by Matt Weiner
If the Midwest is often treated as America’s test market for new products, Baltimore makes a good case as America’s stand-in for how our cities have been neglected, in ways both passive and pernicious. With Charm City, Marilyn Ness sketches the big picture by zooming in on one city neighborhood.
Ness centers the documentary around those most affected by the violence and lack of opportunity in the city, spending time on the streets with the irrepressible Clayton “Mr. C” Guyton. Mr. C runs a neighborhood community center, providing a mix of social services, inspirational sermons and a contagious hope that things must get better.
Also represented is the Baltimore Police Department, whose officers are buckling under constant overtime in an attempt to stem the record murder rate. Politicians get their due through the eyes of Brandon Scott, a reform-minded city councilman (and the youngest person elected to the position).
At first it seems like Ness’s framing is nuanced to a fault. She studiously highlights the interactions on all sides as an almost routine drudgery. Or as routine as life can be when you’re in a constant struggle for resources just to survive.
But haunting the periphery is the death of Freddie Gray, which took place just months before the film begins. Ness limits her interviews to the more optimistic and eager officials and officers, but even relatively benign interactions are impossible to separate from the wider conversations happening around criminal justice reform in cities and police departments all over the country.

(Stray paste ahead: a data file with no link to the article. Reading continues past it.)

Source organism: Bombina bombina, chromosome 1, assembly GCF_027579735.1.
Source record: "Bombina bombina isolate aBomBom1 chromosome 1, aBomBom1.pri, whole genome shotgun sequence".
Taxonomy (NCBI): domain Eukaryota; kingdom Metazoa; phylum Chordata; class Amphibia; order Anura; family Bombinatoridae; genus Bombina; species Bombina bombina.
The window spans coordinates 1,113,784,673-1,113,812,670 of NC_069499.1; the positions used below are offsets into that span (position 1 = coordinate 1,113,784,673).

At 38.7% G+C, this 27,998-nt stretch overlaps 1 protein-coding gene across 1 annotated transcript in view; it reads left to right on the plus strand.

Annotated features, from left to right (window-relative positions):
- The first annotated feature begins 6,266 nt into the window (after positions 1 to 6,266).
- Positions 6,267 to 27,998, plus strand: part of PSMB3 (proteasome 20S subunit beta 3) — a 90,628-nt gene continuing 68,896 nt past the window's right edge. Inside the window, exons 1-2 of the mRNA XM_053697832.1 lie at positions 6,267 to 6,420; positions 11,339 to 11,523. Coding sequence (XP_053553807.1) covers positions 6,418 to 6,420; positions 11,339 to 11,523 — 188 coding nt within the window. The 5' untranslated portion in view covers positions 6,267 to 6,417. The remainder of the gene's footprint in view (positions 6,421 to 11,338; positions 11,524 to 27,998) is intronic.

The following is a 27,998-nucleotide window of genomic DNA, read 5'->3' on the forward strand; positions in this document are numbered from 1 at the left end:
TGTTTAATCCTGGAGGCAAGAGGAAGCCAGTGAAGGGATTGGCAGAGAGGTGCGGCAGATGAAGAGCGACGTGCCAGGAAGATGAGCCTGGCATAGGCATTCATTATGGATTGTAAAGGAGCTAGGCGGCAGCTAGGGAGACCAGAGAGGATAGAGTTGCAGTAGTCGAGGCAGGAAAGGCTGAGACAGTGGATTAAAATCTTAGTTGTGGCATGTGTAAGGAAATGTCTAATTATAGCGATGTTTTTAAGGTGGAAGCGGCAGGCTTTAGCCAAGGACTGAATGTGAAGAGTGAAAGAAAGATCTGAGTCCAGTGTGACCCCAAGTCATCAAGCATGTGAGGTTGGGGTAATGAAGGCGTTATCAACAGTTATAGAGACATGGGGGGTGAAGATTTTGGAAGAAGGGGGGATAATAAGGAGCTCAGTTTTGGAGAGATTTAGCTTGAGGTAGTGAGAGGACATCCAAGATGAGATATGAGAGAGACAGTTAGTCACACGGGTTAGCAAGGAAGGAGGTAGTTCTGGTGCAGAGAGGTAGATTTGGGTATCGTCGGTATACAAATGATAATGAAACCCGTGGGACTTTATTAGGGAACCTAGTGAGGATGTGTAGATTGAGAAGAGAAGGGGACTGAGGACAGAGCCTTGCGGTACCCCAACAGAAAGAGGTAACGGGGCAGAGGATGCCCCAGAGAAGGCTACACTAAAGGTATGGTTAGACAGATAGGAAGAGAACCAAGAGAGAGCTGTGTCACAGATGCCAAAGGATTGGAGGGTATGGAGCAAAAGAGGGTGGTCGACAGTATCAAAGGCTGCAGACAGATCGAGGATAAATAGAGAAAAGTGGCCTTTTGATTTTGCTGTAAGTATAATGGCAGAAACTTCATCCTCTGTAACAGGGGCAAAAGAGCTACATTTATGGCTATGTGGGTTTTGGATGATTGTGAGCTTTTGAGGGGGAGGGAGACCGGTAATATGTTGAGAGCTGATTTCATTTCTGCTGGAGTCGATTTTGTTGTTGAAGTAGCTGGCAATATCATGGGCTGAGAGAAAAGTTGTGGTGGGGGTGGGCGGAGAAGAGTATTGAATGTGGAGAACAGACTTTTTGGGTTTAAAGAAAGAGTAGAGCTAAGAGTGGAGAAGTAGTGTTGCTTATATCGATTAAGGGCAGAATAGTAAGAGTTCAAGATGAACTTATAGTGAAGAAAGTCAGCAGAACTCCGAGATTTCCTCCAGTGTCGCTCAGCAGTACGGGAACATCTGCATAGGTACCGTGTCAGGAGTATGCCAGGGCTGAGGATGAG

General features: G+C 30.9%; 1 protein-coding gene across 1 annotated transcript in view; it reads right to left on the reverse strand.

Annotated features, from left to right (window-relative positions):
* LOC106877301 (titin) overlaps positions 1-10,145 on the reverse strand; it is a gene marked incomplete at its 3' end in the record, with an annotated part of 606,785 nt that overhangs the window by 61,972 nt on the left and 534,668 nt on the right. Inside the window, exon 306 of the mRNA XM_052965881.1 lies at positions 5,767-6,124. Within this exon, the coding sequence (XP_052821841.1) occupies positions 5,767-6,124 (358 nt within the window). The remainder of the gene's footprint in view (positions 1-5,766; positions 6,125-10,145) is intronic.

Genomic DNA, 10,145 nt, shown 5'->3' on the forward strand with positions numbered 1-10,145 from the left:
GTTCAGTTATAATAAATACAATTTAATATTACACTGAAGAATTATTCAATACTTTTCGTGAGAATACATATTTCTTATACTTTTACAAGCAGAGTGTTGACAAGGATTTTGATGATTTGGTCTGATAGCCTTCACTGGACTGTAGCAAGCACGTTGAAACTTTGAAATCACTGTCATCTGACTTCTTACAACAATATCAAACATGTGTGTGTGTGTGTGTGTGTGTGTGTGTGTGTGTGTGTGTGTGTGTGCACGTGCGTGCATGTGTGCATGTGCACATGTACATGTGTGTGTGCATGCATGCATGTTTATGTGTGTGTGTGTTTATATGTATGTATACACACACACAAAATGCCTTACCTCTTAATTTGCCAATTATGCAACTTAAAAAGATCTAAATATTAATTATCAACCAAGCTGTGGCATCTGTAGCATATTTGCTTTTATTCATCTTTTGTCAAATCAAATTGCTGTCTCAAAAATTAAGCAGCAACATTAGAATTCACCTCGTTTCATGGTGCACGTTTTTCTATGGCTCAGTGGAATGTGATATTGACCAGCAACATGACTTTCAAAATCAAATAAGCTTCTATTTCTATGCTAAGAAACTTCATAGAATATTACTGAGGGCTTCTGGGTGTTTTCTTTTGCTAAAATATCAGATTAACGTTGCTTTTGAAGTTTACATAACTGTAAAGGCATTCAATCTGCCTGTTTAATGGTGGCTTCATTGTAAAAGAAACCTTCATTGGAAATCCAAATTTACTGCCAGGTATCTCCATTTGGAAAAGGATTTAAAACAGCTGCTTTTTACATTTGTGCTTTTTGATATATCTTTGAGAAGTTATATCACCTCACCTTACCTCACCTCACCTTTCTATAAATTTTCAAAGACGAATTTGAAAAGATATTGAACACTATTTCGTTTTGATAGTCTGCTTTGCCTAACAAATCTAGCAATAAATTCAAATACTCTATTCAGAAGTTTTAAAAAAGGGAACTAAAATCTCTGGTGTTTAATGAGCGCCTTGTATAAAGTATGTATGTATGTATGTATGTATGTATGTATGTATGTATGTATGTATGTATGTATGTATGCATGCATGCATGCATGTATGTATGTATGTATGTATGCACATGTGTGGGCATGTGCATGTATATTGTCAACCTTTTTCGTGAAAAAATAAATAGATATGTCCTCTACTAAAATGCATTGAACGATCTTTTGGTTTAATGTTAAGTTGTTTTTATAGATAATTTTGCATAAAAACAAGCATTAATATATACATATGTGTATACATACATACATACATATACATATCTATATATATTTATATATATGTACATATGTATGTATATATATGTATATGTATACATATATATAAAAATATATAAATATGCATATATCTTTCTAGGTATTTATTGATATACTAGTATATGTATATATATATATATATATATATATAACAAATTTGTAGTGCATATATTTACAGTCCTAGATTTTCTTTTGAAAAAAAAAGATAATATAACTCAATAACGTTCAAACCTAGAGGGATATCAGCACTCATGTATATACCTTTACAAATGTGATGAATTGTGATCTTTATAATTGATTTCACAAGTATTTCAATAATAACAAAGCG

As frustrating as it can be when Ness sticks to her granular talking head shots, there’s a still a message—even if that message to viewers is often that you’re going to need to do some extra homework on this.
And it’s effective. It’s heartbreaking when the people on Mr. C’s block abruptly suffer the loss of one of their own. It’s bracing to hear them refuse to give up even though they feel like everyone else has abandoned them. It’s useful to see how city officials view doing the right thing, and how quickly that impulse crashes against a public health epidemic that cannot be theirs alone to fix.
There have been plenty of superb recent documentaries about criminal justice in America, including Ava DuVernay’s 13th and Erik Ljung’s The Blood Is at the Doorstep. Charm City probably shouldn’t be the only film to watch if you’re looking to go deeper on the subject, but it’s a fine and no less urgent place to start.